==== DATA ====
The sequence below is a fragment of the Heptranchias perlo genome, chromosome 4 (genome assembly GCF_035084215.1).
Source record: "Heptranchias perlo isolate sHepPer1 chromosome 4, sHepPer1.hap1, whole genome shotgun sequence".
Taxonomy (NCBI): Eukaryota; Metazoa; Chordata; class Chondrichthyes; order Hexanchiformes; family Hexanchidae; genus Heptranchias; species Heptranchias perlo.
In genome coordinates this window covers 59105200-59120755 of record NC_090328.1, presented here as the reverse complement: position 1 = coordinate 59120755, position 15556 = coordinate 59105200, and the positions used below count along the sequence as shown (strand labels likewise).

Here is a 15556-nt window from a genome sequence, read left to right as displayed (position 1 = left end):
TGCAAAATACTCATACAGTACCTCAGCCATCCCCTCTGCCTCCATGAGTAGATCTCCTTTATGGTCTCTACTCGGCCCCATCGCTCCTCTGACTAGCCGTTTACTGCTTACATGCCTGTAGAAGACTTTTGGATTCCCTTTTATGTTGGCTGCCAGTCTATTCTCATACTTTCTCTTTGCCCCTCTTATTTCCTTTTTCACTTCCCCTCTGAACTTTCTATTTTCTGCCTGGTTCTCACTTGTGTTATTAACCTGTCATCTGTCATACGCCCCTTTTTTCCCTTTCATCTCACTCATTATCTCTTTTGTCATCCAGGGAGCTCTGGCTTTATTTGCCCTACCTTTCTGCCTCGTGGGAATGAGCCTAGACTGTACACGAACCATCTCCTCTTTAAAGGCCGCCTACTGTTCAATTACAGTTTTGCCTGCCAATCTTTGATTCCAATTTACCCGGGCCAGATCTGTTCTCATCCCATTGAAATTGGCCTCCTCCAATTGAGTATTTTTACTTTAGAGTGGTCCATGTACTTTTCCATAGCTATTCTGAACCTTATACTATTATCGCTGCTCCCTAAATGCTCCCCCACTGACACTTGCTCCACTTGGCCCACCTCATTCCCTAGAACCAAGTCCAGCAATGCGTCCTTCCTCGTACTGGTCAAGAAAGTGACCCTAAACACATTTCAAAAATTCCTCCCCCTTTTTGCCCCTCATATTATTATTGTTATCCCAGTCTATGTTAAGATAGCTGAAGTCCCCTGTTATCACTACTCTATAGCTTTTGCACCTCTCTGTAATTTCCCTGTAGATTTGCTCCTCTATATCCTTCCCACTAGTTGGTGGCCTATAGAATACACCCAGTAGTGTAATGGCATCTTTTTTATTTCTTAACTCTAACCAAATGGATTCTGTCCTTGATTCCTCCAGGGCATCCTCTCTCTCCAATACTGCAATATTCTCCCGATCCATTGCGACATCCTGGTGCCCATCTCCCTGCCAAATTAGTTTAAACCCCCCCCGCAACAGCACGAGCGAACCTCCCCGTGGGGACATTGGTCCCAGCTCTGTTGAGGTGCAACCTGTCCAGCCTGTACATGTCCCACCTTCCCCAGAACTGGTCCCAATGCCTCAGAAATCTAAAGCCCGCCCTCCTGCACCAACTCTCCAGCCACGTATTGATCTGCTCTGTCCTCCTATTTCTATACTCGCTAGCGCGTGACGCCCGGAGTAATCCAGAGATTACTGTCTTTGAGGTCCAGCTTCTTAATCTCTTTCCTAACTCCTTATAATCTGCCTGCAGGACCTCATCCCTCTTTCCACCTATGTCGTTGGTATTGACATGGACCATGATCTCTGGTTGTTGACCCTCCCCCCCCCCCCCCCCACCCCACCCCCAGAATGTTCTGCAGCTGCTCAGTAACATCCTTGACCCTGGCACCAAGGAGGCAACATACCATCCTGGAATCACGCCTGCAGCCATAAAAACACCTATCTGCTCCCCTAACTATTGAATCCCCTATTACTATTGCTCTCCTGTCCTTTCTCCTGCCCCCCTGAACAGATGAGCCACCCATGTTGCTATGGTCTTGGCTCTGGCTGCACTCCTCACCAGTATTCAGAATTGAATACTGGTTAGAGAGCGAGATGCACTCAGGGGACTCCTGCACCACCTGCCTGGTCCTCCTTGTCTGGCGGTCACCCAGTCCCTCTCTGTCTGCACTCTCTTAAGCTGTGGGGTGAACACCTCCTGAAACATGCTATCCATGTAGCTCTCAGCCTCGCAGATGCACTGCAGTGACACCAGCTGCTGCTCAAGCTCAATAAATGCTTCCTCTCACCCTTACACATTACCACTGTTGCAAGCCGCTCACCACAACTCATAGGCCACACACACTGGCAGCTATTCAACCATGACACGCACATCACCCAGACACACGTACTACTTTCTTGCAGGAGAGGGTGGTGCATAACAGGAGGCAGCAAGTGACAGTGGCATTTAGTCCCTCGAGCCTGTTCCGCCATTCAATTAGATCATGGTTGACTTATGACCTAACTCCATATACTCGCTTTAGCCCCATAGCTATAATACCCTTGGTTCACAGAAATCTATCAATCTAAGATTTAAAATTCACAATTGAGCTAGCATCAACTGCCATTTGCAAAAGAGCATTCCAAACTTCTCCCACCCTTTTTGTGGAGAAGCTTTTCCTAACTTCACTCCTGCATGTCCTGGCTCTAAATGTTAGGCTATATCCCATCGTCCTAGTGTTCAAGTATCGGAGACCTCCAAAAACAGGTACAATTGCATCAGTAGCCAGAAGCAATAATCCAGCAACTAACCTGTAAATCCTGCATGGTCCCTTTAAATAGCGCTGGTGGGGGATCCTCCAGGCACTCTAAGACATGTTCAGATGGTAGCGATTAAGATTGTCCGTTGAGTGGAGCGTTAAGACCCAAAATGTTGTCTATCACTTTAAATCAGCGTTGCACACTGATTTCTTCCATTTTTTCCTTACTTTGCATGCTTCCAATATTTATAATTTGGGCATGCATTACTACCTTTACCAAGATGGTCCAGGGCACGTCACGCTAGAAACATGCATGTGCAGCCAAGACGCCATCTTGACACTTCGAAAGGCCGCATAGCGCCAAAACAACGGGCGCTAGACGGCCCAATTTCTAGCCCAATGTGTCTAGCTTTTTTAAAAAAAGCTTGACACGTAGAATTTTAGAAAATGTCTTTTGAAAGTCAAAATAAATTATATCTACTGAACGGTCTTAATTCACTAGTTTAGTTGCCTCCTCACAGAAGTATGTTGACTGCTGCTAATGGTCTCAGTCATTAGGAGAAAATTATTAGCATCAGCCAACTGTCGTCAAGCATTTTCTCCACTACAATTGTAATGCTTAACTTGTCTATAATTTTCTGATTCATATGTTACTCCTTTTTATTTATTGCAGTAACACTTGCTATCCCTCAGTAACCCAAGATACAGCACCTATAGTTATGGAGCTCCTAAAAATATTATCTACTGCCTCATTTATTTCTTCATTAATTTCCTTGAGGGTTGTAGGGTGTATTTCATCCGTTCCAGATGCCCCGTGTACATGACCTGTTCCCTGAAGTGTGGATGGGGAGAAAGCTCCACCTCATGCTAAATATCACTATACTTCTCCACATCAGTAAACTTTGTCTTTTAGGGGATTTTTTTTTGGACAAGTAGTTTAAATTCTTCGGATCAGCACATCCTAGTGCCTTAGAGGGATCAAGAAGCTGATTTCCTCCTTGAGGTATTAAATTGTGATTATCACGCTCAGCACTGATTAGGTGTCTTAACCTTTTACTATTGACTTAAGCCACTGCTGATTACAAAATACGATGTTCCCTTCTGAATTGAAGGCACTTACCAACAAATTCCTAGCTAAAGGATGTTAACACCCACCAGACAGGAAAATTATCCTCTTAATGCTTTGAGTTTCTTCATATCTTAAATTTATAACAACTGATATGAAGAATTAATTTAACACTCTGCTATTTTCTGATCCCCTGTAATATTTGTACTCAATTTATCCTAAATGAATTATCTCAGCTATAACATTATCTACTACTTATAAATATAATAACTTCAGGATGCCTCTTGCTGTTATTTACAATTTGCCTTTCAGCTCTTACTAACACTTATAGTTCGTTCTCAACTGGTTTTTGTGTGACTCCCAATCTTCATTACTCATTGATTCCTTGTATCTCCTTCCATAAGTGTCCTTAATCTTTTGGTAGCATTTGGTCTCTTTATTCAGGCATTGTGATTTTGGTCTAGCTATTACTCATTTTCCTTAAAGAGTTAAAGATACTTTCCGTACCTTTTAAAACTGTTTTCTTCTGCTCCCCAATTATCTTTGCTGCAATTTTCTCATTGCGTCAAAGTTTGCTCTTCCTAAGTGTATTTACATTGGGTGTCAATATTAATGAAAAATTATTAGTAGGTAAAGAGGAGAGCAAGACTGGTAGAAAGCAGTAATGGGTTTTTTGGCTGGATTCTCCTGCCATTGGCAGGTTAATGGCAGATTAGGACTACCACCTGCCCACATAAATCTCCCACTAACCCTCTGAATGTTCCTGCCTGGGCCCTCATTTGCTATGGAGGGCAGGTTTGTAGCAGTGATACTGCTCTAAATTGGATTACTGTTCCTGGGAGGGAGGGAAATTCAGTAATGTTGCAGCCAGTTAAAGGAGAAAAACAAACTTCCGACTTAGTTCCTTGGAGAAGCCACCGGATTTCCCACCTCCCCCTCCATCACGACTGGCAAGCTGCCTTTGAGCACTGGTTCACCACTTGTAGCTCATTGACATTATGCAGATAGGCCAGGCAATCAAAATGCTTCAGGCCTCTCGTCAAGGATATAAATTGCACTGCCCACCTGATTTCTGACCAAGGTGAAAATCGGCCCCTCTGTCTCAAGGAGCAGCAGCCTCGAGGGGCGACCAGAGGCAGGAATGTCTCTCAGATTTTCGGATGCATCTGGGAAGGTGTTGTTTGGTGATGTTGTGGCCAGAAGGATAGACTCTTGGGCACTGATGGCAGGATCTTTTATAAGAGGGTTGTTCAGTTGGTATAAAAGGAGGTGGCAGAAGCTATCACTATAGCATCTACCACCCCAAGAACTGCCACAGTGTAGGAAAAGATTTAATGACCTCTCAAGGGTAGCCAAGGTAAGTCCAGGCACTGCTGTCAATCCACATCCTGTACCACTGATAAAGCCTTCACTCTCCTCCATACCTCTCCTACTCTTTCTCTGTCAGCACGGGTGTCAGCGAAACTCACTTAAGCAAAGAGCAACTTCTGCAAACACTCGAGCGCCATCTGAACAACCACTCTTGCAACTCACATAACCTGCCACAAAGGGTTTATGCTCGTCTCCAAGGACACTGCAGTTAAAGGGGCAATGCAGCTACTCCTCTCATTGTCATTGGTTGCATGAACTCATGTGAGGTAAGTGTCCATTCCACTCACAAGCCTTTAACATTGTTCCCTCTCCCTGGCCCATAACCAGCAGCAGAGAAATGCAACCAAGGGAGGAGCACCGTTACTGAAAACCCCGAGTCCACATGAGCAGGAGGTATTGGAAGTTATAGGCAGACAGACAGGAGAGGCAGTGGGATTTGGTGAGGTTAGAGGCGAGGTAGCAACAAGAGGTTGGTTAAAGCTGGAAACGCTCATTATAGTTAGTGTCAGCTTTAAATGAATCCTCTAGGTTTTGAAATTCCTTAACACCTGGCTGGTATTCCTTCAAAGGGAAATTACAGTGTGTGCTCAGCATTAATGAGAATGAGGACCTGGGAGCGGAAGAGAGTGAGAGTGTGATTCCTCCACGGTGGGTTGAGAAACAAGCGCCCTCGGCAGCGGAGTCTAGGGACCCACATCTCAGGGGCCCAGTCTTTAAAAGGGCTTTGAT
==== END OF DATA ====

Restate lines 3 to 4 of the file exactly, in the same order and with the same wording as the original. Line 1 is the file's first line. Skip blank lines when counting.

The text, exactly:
Taxonomy (NCBI): Eukaryota; Metazoa; Chordata; class Chondrichthyes; order Hexanchiformes; family Hexanchidae; genus Heptranchias; species Heptranchias perlo.
In genome coordinates this window covers 59105200-59120755 of record NC_090328.1, presented here as the reverse complement: position 1 = coordinate 59120755, position 15556 = coordinate 59105200, and the positions used below count along the sequence as shown (strand labels likewise).